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The Neurobiology of Impulsive Sensation Seeking: Genetics, Brain Physiology, Biochemistry, and Neurology

  • Marvin Zuckerman
Part of the The Springer Series on Human Exceptionality book series (SSHE)

I was originally asked to write this chapter on the “Neurobiology of Personality,” but on reflection realized that this was too broad a topic to be covered in a short chapter. I therefore decided to focus on a specific personality trait which I have studied for about 40 years. Those interested in the broader field of the “Psychobiology of Personality” may consult my book on this subject (Zuckerman, 1991) or my chapter in the recently published Handbook of Psychology (Zuckerman, 2003). Another volume devoted to sensation seeking and its “behavioral correlates and biosocial bases” can be consulted for a more extensive exposition on the trait (Zuckerman, 1994). The definition of sensation seeking in this book is: “… a trait defined by the seeking of varied, novel, complex, and intense sensations and experiences, and the willingness to take physical, social, legal, and financial risks for the sake of such experience” (p. 27).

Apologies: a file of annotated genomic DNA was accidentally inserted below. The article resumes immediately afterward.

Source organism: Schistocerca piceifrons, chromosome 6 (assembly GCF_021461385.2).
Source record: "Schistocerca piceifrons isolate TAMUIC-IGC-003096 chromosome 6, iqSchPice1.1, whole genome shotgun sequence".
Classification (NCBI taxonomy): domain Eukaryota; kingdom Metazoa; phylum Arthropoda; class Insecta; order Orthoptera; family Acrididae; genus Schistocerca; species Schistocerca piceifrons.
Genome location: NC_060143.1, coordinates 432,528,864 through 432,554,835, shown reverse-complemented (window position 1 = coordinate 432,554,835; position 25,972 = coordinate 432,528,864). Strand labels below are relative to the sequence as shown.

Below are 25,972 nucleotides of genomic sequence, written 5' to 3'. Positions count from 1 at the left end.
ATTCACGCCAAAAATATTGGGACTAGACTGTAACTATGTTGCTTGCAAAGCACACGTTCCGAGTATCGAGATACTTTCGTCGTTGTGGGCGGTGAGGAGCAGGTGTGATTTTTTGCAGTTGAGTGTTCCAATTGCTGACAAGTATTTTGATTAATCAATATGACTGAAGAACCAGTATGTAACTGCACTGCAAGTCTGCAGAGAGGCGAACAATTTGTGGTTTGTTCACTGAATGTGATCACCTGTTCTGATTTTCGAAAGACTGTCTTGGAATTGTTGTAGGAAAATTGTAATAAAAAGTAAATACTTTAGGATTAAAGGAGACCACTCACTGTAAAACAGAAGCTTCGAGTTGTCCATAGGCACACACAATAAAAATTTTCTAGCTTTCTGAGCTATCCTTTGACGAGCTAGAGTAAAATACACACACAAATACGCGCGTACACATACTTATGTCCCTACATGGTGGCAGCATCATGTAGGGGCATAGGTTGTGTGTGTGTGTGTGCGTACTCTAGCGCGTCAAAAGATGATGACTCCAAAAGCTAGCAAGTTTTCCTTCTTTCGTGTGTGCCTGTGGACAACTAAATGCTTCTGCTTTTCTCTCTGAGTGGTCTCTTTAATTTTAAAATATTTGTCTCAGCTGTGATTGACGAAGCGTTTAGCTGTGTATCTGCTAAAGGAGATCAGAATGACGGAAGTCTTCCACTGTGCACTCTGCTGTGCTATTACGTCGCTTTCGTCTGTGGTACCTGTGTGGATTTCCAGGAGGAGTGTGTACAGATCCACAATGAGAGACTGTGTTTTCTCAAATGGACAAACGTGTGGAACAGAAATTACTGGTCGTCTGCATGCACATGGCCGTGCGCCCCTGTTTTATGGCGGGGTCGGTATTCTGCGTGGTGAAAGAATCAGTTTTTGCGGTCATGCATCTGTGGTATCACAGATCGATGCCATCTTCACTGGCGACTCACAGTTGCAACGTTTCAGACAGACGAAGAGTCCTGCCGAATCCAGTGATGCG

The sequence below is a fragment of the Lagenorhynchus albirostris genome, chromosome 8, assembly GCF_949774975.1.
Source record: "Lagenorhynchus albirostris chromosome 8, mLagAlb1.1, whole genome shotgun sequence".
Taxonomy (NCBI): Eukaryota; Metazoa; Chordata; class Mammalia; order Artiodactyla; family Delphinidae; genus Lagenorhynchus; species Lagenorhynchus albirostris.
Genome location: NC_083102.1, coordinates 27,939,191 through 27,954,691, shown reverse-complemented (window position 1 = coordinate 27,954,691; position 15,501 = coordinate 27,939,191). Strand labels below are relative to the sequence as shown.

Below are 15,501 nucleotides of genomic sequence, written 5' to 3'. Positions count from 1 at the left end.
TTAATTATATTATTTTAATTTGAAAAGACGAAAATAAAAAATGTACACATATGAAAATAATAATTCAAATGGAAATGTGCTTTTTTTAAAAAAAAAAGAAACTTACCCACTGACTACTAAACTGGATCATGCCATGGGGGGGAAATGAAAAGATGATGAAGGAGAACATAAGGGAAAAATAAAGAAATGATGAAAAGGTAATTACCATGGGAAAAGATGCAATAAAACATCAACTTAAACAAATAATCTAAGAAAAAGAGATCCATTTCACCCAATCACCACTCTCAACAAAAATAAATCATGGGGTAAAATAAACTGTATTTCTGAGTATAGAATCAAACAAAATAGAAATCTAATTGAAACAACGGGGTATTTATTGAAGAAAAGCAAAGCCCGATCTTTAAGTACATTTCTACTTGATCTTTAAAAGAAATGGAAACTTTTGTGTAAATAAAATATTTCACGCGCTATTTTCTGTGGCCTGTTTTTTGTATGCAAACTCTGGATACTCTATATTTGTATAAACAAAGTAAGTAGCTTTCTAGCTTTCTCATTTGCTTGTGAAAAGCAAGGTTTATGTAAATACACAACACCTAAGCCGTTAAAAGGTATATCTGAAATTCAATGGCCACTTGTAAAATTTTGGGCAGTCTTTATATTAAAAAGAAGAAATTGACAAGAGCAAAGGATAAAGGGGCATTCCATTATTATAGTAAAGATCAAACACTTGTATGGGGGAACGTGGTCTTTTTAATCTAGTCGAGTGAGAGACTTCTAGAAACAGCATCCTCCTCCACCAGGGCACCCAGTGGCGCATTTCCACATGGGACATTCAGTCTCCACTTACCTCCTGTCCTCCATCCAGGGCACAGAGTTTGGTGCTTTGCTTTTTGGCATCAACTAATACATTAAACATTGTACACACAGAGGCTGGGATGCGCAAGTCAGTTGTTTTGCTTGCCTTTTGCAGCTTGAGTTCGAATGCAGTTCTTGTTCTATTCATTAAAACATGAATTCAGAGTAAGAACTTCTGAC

Keywords

Visual Evoke Potential Sensation Seek Evoke Potential Novelty Seek Dopamine Beta Hydroxylase 
These keywords were added by machine and not by the authors. This process is experimental and the keywords may be updated as the learning algorithm improves.

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Copyright information

© Kluwer Academic/Plenum Publishers, New York 2005

Authors and Affiliations

  • Marvin Zuckerman

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